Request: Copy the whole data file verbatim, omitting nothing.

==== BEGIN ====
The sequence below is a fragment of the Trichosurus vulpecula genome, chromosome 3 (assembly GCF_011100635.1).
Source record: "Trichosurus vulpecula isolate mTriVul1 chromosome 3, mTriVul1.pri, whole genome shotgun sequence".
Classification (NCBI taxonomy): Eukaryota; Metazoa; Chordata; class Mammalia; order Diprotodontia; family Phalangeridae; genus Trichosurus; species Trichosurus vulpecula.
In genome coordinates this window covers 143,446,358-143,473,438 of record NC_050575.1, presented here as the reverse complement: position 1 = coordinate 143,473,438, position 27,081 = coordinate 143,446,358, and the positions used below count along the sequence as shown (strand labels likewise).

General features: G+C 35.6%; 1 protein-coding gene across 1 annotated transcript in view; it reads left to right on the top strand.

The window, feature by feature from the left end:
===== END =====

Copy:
The sequence below is a fragment of the Trichosurus vulpecula genome, chromosome 3 (assembly GCF_011100635.1).
Source record: "Trichosurus vulpecula isolate mTriVul1 chromosome 3, mTriVul1.pri, whole genome shotgun sequence".
Classification (NCBI taxonomy): Eukaryota; Metazoa; Chordata; class Mammalia; order Diprotodontia; family Phalangeridae; genus Trichosurus; species Trichosurus vulpecula.
In genome coordinates this window covers 143,446,358-143,473,438 of record NC_050575.1, presented here as the reverse complement: position 1 = coordinate 143,473,438, position 27,081 = coordinate 143,446,358, and the positions used below count along the sequence as shown (strand labels likewise).

General features: G+C 35.6%; 1 protein-coding gene across 1 annotated transcript in view; it reads left to right on the top strand.

The window, feature by feature from the left end: